1. She has not commented at all as far as I am aware. How also did she `suck him in`. By saying things he did not want her to say, by not knowing her place? If it was a male journalist, it would not have been said at all.
        Stupid response, moronic logic, incorrect facts. A pretty clear case of starting at the end point, of justifying this sort of talk about women, then coming up with some sort of bullshit logic to get there.

    3. Totally agree, WEEK AND PATHETIC, Boys club and bullies the sooner Brayshaw and Magquire are out of Football the better. Dont watch the footy show and havn’t for a long time biggest boys club show, Nrl footy show leaves it for dead and I dont follow nrl. Its just indicative of the attitude which is rife in the inner circle of the afl which is accepted by the people who should be showing leadership mclaughlin is a very week person to be running football.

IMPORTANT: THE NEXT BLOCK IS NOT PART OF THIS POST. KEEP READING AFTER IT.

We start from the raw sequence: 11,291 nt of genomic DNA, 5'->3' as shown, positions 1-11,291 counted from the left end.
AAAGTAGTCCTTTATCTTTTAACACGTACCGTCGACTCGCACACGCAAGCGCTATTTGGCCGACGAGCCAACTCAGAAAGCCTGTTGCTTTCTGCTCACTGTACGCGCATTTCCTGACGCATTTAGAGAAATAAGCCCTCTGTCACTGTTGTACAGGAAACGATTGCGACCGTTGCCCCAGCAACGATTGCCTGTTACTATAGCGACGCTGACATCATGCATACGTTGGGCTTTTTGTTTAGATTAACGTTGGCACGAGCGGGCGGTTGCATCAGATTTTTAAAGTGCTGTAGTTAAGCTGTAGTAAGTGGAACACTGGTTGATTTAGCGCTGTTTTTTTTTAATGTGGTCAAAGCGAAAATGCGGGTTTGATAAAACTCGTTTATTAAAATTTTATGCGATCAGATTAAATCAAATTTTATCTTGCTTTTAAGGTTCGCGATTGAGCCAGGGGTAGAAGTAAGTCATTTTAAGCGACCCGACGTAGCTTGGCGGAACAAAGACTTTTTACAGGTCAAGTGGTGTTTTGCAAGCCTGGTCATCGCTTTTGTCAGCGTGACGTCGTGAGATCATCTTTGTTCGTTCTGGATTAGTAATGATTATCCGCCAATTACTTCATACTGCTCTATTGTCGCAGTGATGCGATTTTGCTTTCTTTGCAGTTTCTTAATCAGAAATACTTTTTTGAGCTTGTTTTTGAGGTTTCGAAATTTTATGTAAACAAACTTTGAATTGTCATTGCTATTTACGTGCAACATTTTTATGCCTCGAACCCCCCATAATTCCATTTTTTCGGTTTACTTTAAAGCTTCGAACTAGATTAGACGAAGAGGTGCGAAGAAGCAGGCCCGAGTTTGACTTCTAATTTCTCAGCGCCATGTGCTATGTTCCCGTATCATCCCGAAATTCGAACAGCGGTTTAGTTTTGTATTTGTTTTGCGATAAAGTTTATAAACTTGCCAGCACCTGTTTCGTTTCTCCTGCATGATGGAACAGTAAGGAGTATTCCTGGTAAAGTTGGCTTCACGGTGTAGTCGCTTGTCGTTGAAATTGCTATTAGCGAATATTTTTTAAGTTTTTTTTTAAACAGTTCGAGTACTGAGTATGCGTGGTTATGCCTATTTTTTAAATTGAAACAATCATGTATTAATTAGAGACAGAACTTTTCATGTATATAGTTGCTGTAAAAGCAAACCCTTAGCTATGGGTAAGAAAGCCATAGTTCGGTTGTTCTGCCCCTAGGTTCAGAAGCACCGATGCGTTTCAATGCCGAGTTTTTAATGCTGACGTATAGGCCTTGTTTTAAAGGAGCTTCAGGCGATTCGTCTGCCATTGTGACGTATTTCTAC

4. Well put. Funny thing is, when it comes to blokes ‘joking’ about physical violence against another bloke, there could be half a chance of a fair exchange. When that person they don’t like is a woman, and joke about violence, the power balance is well slanted one way.

    No, we don’t expect some blokes to get it, but hopefully the promised coversations in most sports this year will help them to try.

    1. Equal rights means equal fights. Don’t like it? Don’t call yourself equal.

      Oh, and here’s some statistics all you little Social Justice Warrior sooks commenting on this article should consider – yes, I know they’re inconvenient, but consider them anyway:

      A 2010 Harvard study shows that 70% of unprovoked domestic violence is committed by women against men and 50% is reciprocal.

      The demographic with the highest incidence of reported domestic violence? Female same sex couples.

      Put that in your pipe and smoke it, you namby-pamby whingers.

      And here’s a little tip for all you “go girl!” types: if you want to initiate a physical engagement, it’s probably a good idea to first consider the relative damage dealing capacity of both parties to the engagement. If you think you’re outgunned in that department, it’s probably not a great idea to engage. But if you do decide to engage, expect cold hard equality.

      Because equality is, after all, what you really want, right?